I think it's important to accept that almost everything in our society IS socially constructed - but I don't think that necessarily implies that we must accept moral relativism. Today, we generally all agree that pedophelia is wrong, yet in Plato's day it was not necessarily considered particularly immoral or unusual - so "morals" certainly do change over time, as they become more or less socially acceptable. However, ONCE we do have a consensus that something is "wrong" - we can either choose to be morally relativistic about it, or we can be firm and uncompromising in our attitude towards right and wrong.

Whether those are converging towards (or away from) some fixed absolute truth(s) is a much tougher question, and is ulitmatley one that IMO boils down to individual BELIEF.

I find that reading philosophy is one of the most fascinating and fulfilling pasttimes, as well as reading other literatures (like psychology) that really try to understand how the human brain actually functions and processes things. I don't believe that it's possible to really understand ourselves without reading both - either without the other paints an incomplete picture.
Link Posted: 10/17/2004 8:25:07 AM EST

Originally Posted By DigDug:
"as long as a plurality of individuals assume a certain stance on an issue, it will become a relative truth until said plurality changes"

You believe in stealing other peoples works from the internet because everyone else is doing it and the chances of you getting caught are nearly zero. The people who you are stealing from are rich and don't need the money, blah, blah, blah. You are lying to yourself. You do not believe in what you profess in your post.

Excellent example of moral relativism at work, and how it is distinct from whether morals are socailly constructed or not. The issue of property right (versus communal property) is a socially constructed one - usually driven by a certian population density, and so the idea that stealing is "wrong" is something that is socially driven. However, that doesn't mean that we have to accept moral relativism - we can fimrly believe that stealing is wrong under all circumstances, and refuse the trite rationalisations that people engage in when they download MP3s from Kazaa or don't pay at the toll both because the arm is broken.
Link Posted: 10/17/2004 8:27:53 AM EST
[Last Edit: 10/17/2004 8:28:55 AM EST by GrH_Revelation]
I was arguing that point as a Devil's Advocate... I could care less about pirated software.. I just wanted to piss Digdug off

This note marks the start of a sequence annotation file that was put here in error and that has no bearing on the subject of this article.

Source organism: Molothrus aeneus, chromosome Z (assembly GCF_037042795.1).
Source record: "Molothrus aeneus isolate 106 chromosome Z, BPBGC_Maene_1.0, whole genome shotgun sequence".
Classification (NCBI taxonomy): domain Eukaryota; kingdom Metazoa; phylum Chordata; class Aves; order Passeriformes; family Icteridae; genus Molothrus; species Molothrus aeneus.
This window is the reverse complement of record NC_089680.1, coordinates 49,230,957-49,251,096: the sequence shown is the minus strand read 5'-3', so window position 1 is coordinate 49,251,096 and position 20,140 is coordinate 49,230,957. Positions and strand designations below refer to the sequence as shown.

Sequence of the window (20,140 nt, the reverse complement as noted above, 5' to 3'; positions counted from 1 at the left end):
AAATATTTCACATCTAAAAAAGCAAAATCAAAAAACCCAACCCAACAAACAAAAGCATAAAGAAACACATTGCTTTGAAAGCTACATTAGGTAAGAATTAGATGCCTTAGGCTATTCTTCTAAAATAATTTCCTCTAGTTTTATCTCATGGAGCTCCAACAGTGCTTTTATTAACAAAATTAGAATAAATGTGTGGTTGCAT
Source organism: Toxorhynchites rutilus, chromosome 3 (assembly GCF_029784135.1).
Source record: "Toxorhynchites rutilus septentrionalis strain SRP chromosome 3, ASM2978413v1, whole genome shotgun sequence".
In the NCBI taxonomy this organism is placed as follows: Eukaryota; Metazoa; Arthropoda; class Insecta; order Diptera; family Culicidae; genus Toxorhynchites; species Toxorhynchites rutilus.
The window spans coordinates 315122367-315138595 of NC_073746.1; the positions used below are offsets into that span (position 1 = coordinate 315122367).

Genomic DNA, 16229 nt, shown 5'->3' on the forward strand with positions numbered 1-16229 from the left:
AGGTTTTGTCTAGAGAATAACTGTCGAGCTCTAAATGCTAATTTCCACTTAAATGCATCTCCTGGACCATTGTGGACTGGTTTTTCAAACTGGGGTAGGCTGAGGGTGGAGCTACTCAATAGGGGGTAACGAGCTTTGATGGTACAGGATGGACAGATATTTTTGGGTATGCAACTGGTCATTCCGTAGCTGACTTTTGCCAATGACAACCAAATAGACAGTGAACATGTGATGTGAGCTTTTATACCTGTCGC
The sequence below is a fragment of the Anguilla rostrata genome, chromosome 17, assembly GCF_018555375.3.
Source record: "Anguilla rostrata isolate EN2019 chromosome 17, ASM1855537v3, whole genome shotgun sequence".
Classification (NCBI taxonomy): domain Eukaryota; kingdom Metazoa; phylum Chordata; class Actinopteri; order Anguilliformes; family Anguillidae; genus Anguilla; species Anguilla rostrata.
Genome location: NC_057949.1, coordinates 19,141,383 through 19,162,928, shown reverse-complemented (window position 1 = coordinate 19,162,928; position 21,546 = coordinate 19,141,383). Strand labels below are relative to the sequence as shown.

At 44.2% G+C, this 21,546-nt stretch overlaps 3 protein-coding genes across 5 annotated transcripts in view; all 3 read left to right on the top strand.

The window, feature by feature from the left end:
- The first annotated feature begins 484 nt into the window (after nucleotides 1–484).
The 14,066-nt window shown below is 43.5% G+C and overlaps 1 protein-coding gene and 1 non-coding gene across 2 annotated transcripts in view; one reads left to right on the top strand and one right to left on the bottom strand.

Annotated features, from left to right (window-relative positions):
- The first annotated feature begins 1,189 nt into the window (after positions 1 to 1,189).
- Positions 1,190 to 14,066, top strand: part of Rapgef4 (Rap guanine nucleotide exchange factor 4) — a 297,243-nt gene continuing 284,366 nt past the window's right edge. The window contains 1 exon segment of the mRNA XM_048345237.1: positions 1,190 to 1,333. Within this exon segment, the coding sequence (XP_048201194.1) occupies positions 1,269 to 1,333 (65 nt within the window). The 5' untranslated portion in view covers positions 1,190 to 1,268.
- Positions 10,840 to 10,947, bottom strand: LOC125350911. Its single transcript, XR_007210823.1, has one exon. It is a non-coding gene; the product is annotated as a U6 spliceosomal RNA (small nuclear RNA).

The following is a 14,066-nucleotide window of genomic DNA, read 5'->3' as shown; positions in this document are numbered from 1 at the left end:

Link Posted: 10/17/2004 8:29:50 AM EST
See? This is what happens when educated people try to explain a simple concept.

It's turns in paragraph after paragraph of philosophy bable...

Link Posted: 10/17/2004 8:33:27 AM EST
Link Posted: 10/17/2004 8:38:16 AM EST
i just woke up, but ill try to remember .

relativism says there are no brute facts, only facts true relative to something. The problem is that "there are no brute facts..." is a brute fact. it is more complex than that, but you can throw her in a loop with it. they cant make an argument without a brute fact.
Link Posted: 10/17/2004 9:26:38 AM EST
[Last Edit: 10/17/2004 9:42:25 AM EST by the]
Relativism is the notion that absolute "truth" is not knowable by man AND that there is no legitimacy (read often as political legitimacy) in believing there is a point to trying. It has been increasingly used to attack the idea of fact.

Something important to recognize is that the use of relativism by leftists is entirely tactical. It's only to destroy what currently exists. Don't conflate it with leftist doctrine. Any system (communism, socialism, western liberalism) has at its root a recognition that there's utility in believing in a set of truths on which to build a social order - (be it 'profit is waste' or 'unalienable rights'). Relativism rejects that utility. In that, communists are no more relativist than consutionalists.

Leftists increasingly employ (cultural) relativism because they have already lost most arguments on the evidence. Their use of relativism is temporary, simply to trick people into invalidating existing rules without regard to proven utility. It is used it to make people disbelieve facts before their very eyes, and to doubt the legitimacy of the very things that they rely on, or benefit from. Worse yet, to disregard how those ideas have benefitted others.

Read Chomsky for numerous examples of this tactic. It's ingenious, because it lets the left launch attacks on the tangible benefits of Western Civilization not with their alternative proposals, which are easily discredited - but rather from a philosophical proxy that by definition resides outside the realm of evidence.

But relativism is not truly compatible with leftist doctrine, nor any other. It can't be. You cannot create a set of rules including a premise that no rule or practice is any more or less valid than any other.
Link Posted: 10/17/2004 9:41:05 AM EST
In the United States in the 21st Century, individual "truths" are not the guide for our actions...LAWS are...JMHO...